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‘Pets Are Like That, I Guess, They Know How To Fix You Without Saying A Word’


How Pets Benefit Wellbeing                                                                                                                                                                                                                               

It’s National Pet Month! A time to celebrate and share the benefits of animal companions. As well as providing us with entertainment and cuddles, animals are essential in improving physical and mental health, supporting wellbeing and enriching communities. Canine companions even trigger neural pathways similar to the parent and baby bond which can reduce mental health issues such as anxiety, depression and loneliness.  Here are some specific ways that pets can benefit wellbeing:

Pets and Depression

  • Interacting with animals has been shown to promote the release of serotonin, prolactin and oxytocin – mood elevating hormones that help to combat stress, low mood and depression
  • Keeping a dog happy and healthy requires daily walks! Exercise is great for both humans and animals alike, releasing endorphins in the body that reduce the perception of pain and trigger positivity
  • The routine of caring for a pet gives individuals who struggle with motivation the incentive to carry out everyday tasks, creating a sense of achievement and in turn reducing feelings of depression

Pets and Loneliness

  • Taking a dog for a walk provides the opportunity for social interaction with others in the community, reducing loneliness and isolation as well as creating a chance to meet likeminded people.
  • Pet ownership contributes to a stronger sense of identity and purpose for those who feel disconnected from the world around them

Pets and Anxiety

  • As well as combating depression, the mood elevating hormones that are released through interacting with animals also reduce anxiety and panic.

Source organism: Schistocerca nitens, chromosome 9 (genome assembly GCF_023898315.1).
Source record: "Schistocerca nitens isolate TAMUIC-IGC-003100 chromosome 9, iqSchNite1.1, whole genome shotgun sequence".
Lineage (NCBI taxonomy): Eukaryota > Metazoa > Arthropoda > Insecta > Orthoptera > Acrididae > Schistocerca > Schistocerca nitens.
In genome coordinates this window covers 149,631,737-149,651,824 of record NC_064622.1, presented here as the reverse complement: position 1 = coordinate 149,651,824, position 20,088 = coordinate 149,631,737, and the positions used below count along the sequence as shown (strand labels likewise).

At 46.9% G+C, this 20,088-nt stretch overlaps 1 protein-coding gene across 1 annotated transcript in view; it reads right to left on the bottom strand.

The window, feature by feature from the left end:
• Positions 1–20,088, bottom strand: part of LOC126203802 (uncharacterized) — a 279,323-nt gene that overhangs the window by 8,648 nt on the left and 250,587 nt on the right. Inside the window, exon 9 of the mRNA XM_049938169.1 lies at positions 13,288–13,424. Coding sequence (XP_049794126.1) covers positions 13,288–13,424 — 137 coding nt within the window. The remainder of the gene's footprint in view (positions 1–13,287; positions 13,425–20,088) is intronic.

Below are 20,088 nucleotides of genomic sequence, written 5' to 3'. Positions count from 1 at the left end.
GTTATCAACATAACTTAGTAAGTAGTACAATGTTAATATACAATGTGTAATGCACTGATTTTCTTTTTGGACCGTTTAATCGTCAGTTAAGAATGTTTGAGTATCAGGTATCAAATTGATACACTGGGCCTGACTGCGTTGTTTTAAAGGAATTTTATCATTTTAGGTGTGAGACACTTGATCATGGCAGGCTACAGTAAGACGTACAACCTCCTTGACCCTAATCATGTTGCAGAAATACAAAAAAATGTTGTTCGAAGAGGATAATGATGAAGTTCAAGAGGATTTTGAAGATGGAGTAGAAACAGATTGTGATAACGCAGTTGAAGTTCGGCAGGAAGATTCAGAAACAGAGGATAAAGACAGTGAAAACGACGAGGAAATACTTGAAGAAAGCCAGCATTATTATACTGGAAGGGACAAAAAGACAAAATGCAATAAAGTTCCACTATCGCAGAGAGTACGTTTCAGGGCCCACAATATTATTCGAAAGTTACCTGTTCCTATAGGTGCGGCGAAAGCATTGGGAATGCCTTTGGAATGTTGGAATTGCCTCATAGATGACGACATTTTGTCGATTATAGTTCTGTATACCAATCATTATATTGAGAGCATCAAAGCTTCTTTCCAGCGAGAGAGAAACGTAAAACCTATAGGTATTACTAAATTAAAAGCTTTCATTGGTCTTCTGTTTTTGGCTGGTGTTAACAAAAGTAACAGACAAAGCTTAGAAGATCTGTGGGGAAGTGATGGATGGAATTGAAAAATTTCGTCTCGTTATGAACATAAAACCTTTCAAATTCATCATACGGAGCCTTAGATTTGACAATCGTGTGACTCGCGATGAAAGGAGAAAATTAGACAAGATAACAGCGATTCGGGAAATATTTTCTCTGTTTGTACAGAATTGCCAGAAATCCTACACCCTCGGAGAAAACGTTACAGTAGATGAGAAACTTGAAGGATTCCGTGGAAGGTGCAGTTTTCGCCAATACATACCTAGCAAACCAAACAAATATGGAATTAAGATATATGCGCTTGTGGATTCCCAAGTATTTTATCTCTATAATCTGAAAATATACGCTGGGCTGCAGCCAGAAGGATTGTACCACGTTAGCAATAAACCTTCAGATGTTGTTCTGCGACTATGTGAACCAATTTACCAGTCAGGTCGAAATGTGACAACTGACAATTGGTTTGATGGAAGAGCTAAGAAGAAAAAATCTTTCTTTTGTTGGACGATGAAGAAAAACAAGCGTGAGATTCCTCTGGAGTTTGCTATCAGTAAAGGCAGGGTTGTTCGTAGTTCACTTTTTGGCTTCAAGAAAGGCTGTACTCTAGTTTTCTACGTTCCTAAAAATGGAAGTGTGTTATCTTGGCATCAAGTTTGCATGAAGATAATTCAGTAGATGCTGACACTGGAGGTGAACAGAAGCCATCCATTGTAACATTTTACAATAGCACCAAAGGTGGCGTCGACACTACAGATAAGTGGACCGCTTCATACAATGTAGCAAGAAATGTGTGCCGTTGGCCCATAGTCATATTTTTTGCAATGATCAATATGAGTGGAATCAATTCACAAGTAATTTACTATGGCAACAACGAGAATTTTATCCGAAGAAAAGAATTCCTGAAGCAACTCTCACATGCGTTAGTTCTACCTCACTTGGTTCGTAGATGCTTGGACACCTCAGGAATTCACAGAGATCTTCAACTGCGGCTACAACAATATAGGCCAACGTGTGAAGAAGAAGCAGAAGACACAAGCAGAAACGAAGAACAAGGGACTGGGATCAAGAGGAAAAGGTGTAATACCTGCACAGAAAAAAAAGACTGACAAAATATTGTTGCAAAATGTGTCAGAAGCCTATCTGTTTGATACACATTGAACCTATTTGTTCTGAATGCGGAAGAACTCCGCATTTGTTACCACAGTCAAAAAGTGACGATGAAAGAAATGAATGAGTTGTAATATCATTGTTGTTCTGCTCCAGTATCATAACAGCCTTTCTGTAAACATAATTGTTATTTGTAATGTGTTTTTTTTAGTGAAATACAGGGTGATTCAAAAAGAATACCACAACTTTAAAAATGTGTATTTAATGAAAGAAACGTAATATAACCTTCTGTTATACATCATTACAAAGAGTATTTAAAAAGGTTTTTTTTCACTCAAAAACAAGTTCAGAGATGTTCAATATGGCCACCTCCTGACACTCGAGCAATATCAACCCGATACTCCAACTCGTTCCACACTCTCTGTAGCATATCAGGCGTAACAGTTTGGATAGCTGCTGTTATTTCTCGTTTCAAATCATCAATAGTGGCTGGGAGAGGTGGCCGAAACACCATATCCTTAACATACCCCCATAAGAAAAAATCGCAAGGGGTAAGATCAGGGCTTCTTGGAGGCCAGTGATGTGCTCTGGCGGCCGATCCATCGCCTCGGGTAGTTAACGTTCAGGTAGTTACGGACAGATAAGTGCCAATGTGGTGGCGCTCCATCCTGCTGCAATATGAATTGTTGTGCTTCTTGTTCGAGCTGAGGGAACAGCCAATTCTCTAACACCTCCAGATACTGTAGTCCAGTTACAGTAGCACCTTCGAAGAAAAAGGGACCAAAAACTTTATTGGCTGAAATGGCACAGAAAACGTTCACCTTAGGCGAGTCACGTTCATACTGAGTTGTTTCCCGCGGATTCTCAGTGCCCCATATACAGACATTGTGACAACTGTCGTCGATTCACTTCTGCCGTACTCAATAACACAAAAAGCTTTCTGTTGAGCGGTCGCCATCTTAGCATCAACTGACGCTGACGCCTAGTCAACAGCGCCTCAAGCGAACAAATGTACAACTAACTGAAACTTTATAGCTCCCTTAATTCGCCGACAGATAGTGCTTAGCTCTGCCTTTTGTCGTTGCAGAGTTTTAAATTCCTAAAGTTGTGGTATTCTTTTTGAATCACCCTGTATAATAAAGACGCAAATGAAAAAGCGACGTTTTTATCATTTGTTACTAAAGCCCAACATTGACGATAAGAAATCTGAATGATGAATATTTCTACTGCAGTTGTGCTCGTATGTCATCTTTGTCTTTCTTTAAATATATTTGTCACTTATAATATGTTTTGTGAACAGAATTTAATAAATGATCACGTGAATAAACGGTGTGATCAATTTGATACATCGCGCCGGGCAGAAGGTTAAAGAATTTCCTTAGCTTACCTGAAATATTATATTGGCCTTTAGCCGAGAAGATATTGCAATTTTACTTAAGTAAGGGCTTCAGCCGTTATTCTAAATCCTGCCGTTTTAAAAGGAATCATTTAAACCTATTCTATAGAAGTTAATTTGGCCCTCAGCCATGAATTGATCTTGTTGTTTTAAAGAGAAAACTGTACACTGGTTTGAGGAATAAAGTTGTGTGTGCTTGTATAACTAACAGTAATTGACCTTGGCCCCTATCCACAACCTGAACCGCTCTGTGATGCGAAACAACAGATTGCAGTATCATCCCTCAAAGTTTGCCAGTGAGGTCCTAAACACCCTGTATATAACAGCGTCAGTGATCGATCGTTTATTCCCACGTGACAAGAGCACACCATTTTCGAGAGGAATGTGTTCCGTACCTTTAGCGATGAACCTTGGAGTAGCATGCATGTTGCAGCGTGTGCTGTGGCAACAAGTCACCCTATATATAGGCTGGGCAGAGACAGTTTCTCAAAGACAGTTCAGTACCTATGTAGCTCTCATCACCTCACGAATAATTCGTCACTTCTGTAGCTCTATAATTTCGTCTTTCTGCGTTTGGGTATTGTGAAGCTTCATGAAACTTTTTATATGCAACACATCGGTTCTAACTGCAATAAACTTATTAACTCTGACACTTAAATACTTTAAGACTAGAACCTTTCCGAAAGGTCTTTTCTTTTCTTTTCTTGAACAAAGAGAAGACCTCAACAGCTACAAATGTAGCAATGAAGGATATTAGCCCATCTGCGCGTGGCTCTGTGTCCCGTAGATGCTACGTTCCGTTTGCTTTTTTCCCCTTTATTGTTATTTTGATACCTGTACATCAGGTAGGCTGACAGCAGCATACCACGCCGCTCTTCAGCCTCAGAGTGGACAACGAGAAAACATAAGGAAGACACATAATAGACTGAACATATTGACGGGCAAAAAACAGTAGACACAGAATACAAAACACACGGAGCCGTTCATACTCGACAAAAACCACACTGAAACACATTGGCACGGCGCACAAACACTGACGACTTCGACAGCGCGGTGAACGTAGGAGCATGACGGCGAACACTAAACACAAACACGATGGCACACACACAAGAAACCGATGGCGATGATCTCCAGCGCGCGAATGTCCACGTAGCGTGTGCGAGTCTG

• The necessity of feeding, walking and caring for animals gives owners the courage to complete tasks, leave the house and fulfil a routine, which otherwise may be challenging

Pets and ADHD

  • Individuals with ADHD often find that playing with, and comforting animals releases excess energy, helping to minimise hyperactivity and distraction. In addition, fulfilling animals needs such as exercise and food, helps with forming routines and taking up responsibilities.

Pets and Autism Spectrum Condition

  • Animal-assisted therapy has been shown to support people with ASC to engage with their environment and form social bonds, whilst keeping them safe from harm and reducing sensory overload.

Pets and children and adults with additional needs

  • Dogs are highly intelligent and intuitive, able to assist humans and even save lives. Specially trained dogs can be used to detect allergens, diabetic attacks and seizures, guide those with auditory, visual or mobility issues, and provide aid to individuals with psychiatric conditions and learning difficulties
  • Interacting with any animal, big or small, helps people to feel supported and worthy

Pets and everyone!

  • Animals don’t discriminate or judge, they provide us with unconditional love

No wonder there is a whole month of the year dedicated to the benefit of animal companions! This is why it is so important to look after our pets responsibly, making sure we have the space, time and dedication to care for each animal appropriately.

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    Some days I’ve been feeling down, but after my session I leave feeling infinitely better because it’s an outlet for whatever’s on my mind and my mentor’s warmth and enthusiasm is really uplifting.

    Cansu T, Zoology Student

  • With the help of my mentor I have done things I didn't think I'd be able to

    like present a poster at a conference, and now, I am a PhD student and the happiest I’ve ever been.

    Oliver B , Phd Student

  • When I first came to university, I was extremely anxious having never been away from home

    My mentor has been instrumental in helping me deal with various concerns by talking through them and coming up with strategies to help manage them.

    Vincent S , Phd Student, Robotics

  • I feel more in control

    With time I let myself slowly face the situations that used to paralyze me. I am now back at work and have reconnected with my friends. I started with meeting out in the open to now being able to have a drink in a bar. I feel happy and back in control.

    Mark R , Tewkesbury

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